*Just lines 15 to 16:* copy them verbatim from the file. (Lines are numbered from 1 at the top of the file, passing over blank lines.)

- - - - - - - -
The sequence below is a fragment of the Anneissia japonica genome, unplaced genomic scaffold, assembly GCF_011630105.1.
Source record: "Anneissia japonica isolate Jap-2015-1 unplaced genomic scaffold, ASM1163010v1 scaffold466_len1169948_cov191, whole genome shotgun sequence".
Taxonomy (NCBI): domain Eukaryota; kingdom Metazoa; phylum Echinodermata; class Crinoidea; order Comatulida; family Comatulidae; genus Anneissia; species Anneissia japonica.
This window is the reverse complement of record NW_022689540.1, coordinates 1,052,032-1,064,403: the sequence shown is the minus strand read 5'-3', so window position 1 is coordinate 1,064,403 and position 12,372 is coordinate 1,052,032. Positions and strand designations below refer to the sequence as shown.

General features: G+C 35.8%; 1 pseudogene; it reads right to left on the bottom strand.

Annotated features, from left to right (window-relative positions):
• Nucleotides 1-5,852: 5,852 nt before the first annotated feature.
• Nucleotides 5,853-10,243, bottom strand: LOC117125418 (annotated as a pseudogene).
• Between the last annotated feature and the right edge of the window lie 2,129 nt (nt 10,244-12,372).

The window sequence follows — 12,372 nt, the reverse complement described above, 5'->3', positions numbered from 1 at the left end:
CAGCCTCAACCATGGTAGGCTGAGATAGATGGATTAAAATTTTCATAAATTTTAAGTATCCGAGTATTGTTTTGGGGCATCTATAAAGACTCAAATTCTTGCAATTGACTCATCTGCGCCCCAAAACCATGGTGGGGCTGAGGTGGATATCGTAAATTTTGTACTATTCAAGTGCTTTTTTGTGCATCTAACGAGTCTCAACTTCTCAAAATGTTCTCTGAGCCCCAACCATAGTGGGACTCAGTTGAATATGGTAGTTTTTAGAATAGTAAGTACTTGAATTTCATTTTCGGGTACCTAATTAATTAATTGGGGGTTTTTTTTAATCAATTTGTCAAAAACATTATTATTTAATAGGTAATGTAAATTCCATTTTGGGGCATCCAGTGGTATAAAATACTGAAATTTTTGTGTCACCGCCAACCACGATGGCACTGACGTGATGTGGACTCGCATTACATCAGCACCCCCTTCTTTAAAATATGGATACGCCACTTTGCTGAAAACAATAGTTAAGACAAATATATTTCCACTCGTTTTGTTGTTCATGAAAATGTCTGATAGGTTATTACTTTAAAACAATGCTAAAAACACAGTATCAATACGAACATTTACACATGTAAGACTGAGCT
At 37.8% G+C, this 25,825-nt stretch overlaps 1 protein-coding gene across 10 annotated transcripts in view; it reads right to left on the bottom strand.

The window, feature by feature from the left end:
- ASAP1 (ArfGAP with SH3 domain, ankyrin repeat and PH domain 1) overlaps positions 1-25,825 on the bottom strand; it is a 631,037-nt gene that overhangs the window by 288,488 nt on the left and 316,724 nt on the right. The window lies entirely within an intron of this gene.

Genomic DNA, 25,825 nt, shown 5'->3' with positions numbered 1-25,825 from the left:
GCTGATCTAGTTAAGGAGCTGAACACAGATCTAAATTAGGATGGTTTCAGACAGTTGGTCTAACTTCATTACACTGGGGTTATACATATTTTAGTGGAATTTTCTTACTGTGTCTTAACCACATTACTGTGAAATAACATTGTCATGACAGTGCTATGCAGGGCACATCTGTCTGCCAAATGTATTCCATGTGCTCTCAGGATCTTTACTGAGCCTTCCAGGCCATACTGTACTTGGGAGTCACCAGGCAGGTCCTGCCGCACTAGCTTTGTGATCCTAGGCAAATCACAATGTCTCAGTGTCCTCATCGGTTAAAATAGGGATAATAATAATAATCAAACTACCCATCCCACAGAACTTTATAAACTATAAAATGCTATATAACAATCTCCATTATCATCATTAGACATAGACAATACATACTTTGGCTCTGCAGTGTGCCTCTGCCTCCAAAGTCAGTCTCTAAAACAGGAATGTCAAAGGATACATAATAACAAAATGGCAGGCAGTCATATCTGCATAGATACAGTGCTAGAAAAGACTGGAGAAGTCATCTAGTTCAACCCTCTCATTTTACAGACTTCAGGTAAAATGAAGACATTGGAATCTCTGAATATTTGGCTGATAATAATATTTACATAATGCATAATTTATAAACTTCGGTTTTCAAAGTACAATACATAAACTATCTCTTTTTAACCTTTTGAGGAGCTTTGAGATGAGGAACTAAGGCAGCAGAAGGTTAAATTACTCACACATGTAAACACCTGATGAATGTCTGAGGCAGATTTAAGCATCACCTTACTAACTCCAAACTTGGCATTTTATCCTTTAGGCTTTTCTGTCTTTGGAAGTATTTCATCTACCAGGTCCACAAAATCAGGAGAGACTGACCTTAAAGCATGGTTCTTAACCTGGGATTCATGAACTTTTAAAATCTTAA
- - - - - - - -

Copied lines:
Genomic DNA, 25,825 nt, shown 5'->3' with positions numbered 1-25,825 from the left:
GCTGATCTAGTTAAGGAGCTGAACACAGATCTAAATTAGGATGGTTTCAGACAGTTGGTCTAACTTCATTACACTGGGGTTATACATATTTTAGTGGAATTTTCTTACTGTGTCTTAACCACATTACTGTGAAATAACATTGTCATGACAGTGCTATGCAGGGCACATCTGTCTGCCAAATGTATTCCATGTGCTCTCAGGATCTTTACTGAGCCTTCCAGGCCATACTGTACTTGGGAGTCACCAGGCAGGTCCTGCCGCACTAGCTTTGTGATCCTAGGCAAATCACAATGTCTCAGTGTCCTCATCGGTTAAAATAGGGATAATAATAATAATCAAACTACCCATCCCACAGAACTTTATAAACTATAAAATGCTATATAACAATCTCCATTATCATCATTAGACATAGACAATACATACTTTGGCTCTGCAGTGTGCCTCTGCCTCCAAAGTCAGTCTCTAAAACAGGAATGTCAAAGGATACATAATAACAAAATGGCAGGCAGTCATATCTGCATAGATACAGTGCTAGAAAAGACTGGAGAAGTCATCTAGTTCAACCCTCTCATTTTACAGACTTCAGGTAAAATGAAGACATTGGAATCTCTGAATATTTGGCTGATAATAATATTTACATAATGCATAATTTATAAACTTCGGTTTTCAAAGTACAATACATAAACTATCTCTTTTTAACCTTTTGAGGAGCTTTGAGATGAGGAACTAAGGCAGCAGAAGGTTAAATTACTCACACATGTAAACACCTGATGAATGTCTGAGGCAGATTTAAGCATCACCTTACTAACTCCAAACTTGGCATTTTATCCTTTAGGCTTTTCTGTCTTTGGAAGTATTTCATCTACCAGGTCCACAAAATCAGGAGAGACTGACCTTAAAGCATGGTTCTTAACCTGGGATTCATGAACTTTTAAAATCTTAA